Death has this much to be said for it:
You don't have to get out of bed for it.
Wherever you happen to be
They bring it to youfree.
Kingsley Amis
Pop psychologists like to say that “gallows humor” is a defense mechanism, a way of avoiding what one might call the late unpleasantness (or the unpleasantness of one day having to be “the late”).

Amis’ doggerel is a nice rebuke to such condescension. The lines on the facing page are mordant, but they’re also defiant. Amis—a hectic novelist-drinker-poet-philanderer-essayist-dirty jokester-newsman—crammed a lot of living into his 72 years. He knew right down to his marrow that just because death gets the last word, it doesn’t have to get the last laugh.

Still, no one will argue that Amis’ chutzpah is universal, and not everyone wants to leave this veil of tears in a puddle of glee. (Ever noticed how rare it is that the poor sap in the noose is the one making with the gallows humor?)

Yet those who care for the elderly are acutely aware how much death has to be said for it. So why do so many seem to have trouble finding their voice?

Denial Ain’t Just A River

■ In June, the American Heart Association released results of a survey of doctors, nurse practitioners, and doctors’ assistants at the Mayo Clinic. The association found that only 12 percent of providers were openly discussing end-of-life care with their patients. Another 30 percent said they didn’t have enough confidence in themselves to open the discussion, and 21 percent said they were afraid their patients weren’t ready for “the talk.”

■ A 2013 Dartmouth study found that 80 percent of patients would prefer not to spend their last moments in and out of hospitals or hooked up to cumbersome machines or being subjected to radiation or chemotherapy. Yet the Dartmouth researchers found that the number of Medicare patients who saw more than 10 different doctors in their last six months, and spent more time in intensive care, had jumped by 12 percentage points between 2003 and 2010.

■ Stanford researchers just published a survey of more than 1,110 doctors. The doctors reported overwhelmingly that even if their patients had issued clear instructions not to make heroic efforts to save them, it was “unlikely” that the doctors would use “less aggressive treatments.”

■ In that same Stanford study, the doctors also said—also overwhelmingly (90 percent)—that if they had a terminal diagnosis, they wouldn’t want any heroic efforts made to save them.
What is going on here?

‘Death Is Considered Optional’

It’s true that there is a broader cultural taboo about death and dying that one can sometimes taste as well as feel.

You don’t have to make any concessions to the Dr. Kevorkian style to notice that Americans, broadly, would rather make the entire topic disappear, burying it under a landfill of euphemism and schmaltz.
“Soon as I was in my forties,” the late, great George Carlin once riffed, “I’d look in the mirror and I’d say, ‘Well, I guess I’m older.’ ‘Older’ sounds a little better than ‘old,’ doesn’t it? Sounds like it might even last a little longer. Bull—, I’m getting old. And it’s okay. Because thanks to our fear of death in this country, I won’t have to die: I’ll pass away…”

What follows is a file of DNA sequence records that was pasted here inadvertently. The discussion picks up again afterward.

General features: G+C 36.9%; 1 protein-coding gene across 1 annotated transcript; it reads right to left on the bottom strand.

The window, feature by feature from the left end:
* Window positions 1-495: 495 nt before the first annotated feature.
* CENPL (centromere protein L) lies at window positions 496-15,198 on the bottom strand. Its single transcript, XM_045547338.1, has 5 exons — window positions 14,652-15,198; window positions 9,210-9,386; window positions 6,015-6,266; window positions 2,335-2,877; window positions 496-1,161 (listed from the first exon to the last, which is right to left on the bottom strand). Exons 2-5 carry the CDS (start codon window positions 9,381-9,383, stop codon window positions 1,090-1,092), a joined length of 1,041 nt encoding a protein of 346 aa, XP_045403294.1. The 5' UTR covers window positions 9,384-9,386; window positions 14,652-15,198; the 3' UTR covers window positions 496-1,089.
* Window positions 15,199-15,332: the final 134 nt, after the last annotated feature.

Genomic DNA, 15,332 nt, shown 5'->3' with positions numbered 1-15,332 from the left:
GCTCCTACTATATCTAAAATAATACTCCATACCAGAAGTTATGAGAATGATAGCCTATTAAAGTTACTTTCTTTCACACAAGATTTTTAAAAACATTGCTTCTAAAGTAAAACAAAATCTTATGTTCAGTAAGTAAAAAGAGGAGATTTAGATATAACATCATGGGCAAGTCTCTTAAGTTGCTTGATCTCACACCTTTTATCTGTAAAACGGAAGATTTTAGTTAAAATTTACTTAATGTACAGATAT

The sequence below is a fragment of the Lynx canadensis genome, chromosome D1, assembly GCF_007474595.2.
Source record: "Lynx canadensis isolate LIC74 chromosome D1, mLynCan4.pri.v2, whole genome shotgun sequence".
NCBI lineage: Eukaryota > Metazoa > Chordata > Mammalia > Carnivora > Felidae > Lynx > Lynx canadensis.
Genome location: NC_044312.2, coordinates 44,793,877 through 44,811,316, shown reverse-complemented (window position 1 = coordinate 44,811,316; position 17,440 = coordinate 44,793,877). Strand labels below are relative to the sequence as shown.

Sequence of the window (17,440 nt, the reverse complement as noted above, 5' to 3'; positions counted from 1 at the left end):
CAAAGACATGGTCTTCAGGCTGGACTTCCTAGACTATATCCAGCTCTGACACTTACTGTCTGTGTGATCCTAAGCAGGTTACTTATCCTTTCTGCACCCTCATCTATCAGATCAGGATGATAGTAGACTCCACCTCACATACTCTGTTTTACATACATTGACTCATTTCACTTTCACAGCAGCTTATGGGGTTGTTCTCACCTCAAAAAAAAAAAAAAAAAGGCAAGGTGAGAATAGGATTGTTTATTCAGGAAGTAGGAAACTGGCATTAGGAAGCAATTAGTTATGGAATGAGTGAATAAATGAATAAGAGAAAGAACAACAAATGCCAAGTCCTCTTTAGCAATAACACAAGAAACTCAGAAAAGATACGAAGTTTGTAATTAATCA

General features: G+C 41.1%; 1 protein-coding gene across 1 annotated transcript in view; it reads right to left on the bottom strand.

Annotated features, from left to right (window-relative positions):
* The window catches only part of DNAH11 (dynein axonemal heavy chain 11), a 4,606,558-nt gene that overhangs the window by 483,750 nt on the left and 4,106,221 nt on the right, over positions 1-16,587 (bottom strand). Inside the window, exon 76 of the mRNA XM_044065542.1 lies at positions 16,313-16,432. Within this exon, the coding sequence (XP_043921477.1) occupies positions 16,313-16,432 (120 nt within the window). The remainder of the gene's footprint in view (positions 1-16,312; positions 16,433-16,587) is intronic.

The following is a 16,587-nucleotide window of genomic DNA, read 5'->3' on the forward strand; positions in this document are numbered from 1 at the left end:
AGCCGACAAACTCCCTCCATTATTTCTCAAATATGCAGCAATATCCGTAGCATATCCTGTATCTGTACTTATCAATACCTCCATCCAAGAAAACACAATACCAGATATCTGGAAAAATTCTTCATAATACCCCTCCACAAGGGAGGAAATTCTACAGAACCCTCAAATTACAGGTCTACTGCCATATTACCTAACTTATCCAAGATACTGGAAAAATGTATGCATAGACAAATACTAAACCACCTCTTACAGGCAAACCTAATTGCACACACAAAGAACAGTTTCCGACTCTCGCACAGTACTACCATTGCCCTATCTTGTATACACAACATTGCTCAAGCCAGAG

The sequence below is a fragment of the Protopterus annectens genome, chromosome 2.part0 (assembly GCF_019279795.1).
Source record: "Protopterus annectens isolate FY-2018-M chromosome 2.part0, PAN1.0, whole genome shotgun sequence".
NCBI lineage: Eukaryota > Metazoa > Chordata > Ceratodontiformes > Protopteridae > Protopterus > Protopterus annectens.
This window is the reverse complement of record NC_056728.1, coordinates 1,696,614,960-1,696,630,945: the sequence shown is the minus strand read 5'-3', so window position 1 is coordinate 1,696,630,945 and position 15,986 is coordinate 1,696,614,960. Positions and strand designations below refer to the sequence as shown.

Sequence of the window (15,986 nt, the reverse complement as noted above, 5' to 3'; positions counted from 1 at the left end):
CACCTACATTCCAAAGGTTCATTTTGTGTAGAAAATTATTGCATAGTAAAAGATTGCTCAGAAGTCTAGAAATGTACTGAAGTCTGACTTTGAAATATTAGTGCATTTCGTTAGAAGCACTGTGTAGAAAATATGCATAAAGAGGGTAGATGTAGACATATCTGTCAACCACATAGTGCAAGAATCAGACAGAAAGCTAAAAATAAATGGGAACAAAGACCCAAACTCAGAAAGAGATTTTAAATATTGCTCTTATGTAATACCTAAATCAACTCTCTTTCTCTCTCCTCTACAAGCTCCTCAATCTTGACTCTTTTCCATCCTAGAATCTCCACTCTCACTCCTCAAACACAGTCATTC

It was public health expert and self-described futurist Ian Morrison who, having grown up in Scotland, trained in Canada, and practiced in California, noticed a few cultural differences.

“In Scotland,” he says, “death is considered imminent; in Canada, it’s considered inevitable. In California, death is considered optional.”

(And, indeed, the people of Los Angeles County lead the nation in the amount of medical services taken in the last six months of life. Even healthy Angelino elders get about 65 percent more MRIs than their peers and take three times as many ambulance rides as other seniors.)

‘How Honest Do You Want To Be?’

But not all caregivers’ problems with death and dying can be blamed on society. Look again at that Dartmouth study. If death is so taboo, where did that 80 percent who didn’t want a medical-intensive death come from? (And then there are the cultural artifacts, like messages in a bottle, that occasionally pop up and make one wonder whether Americans are really all that immature about The Big Sleep. (See “An Undertaker Saves a Life.”)

No, providers themselves have their own struggles with the D-word.

■ In March, a study by Canadian researchers found that at least 30 percent of long term and post-acute care workers thought their jobs were depressing. The closer one got to patient care, the more acute the anxieties and depression were, so nurse assistants were reporting a lot more problems with death than, say, administrators.

■ In June, University of Oregon researchers found that more than one-quarter of hospice patients (!) were taking antibiotics in their last few days; more than one in five hospice patients were discharged from the hospital into end-stage care with a script for antibiotics, despite not having a documented infection, the researchers found.

“It’s a real professional dilemma,” says Peter Rabins, MD, a professor of psychiatry at Johns Hopkins University’s medical school. “How honest do you want to be?”

A Spiritual Problem

Ira Byock, MD, author of “The Best Care Possible,” is the newly minted chief medical officer of Providence Health & Services’ Institute for Human Caring. He thinks that the way most Americans die “is a disgrace, frankly.”
Ira Byock, MD
“I think American health care approaches illness and dying and grief through the wrong lens,” he says. “We think of death and dying as a medical problem. That puts it already, fundamentally, on the wrong track. Because people who are seriously ill and dying obviously have medical problems, but the overwhelming thing about illness, dying, and grief is that it’s a spiritual matter.”